|The first excerpt represents the element of Air. It speaks of mental influences and the process of thought, and is drawn from The Princess by Alfred Tennyson:
The Carian Artemisia strong in war,
The Rhodope, that built the pyramid,
Clelia, Cornelia, with the Palmyrene
That fought Aurelian, and the Roman brows
Of Agrippina. Dwell with these, and lose
Convention, since to look on noble forms
Makes noble through the sensuous organism
That which is higher. O lift your natures up:
Embrace our aims: work out your freedom. Girls,
Knowledge is now no more a fountain sealed:
Drink deep, until the habits of the slave,
|The second excerpt represents the element of Fire. It speaks of emotional influences and base passions, and is drawn from Travels and Researches in South Africa by Dr. David Livingstone:
formerly firstname.lastname@example.org). To assure a high quality text,
the original was typed in (manually) twice and electronically compared.
[Note on text: Italicized words or phrases are CAPITALIZED.
Some obvious errors have been corrected.]
Missionary Travels and Researches in South Africa.
Also called, Travels and Researches in South Africa;
or, Journeys and Researches in South Africa.
By David Livingstone [British (Scot) Missionary and Explorer--1813-1873.]
David Livingstone was born in Scotland, received his medical degree
from the University of Glasgow, and was sent to South Africa
by the London Missionary Society. Circumstances led him to try to meet
|The third excerpt represents the element of Water. It speaks of pure spiritual influences and feelings of love, and is drawn from A Passion in the Desert by Honore de Balzac:
oneself. Feeling himself caught, he gave a shriek of alarm; the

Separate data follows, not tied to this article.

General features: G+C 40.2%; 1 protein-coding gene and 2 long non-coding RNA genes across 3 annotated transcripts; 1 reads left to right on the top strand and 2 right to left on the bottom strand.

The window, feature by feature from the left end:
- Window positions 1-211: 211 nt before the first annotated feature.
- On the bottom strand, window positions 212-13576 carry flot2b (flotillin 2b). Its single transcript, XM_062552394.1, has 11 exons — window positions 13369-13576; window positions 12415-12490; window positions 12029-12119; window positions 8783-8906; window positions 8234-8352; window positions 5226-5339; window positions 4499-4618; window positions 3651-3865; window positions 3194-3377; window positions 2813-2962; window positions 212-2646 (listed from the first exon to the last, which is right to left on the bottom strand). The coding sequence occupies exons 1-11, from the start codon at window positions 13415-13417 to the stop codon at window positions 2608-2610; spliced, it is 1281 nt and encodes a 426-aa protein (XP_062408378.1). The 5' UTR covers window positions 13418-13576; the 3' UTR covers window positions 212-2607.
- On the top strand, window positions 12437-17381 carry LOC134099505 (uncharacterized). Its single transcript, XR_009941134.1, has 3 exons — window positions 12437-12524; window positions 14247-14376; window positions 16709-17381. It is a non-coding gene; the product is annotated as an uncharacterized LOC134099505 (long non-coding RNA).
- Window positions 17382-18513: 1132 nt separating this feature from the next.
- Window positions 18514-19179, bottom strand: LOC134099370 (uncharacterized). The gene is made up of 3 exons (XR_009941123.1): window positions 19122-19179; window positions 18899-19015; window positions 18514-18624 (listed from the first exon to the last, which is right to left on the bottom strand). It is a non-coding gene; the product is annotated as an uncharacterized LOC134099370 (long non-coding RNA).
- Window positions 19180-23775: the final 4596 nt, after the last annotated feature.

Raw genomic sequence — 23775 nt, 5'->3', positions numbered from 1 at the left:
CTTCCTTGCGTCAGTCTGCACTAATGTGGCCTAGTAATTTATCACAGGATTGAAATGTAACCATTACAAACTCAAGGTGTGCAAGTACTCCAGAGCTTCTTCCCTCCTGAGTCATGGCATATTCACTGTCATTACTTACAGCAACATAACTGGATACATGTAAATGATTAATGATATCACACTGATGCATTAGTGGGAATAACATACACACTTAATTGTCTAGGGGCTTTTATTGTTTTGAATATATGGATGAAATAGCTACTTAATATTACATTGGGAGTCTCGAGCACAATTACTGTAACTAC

panther seized him with her teeth by the collar, and, springing
vigorously backwards, drew him as if by magic out of the whirling
"Ah, Mignonne!" cried the soldier, caressing her enthusiastically;
"we're bound together for life and death but no jokes, mind!" and he
retraced his steps.
From that time the desert seemed inhabited. It contained a being to
whom the man could talk, and whose ferocity was rendered gentle by
him, though he could not explain to himself the reason for their
strange friendship. Great as was the soldier's desire to stay upon
|The fourth excerpt represents the element of Earth. It speaks of physical influences and the impact of the unseen on the visible world, and is drawn from The Commission in Lunacy by Honore de Balzac:
education, the facts of Chinese history, which contradict the tenets
of the Catholic Church. He also has them taught the Chinese
"Here Desroches strikes me as funny," said Bianchon.
"The petition is drawn up by his head-clerk Godeschal, who, as you
know, is not strong in Chinese," said the lawyer.
" 'That he often leaves his children destitute of the most necessary
things; that the petitioner, notwithstanding her entreaties, can never
see them; that the said Marquis d'Espard brings them to her only once
a year; that, knowing the privations to which they are exposed, she
makes vain efforts to give them the things most necessary for their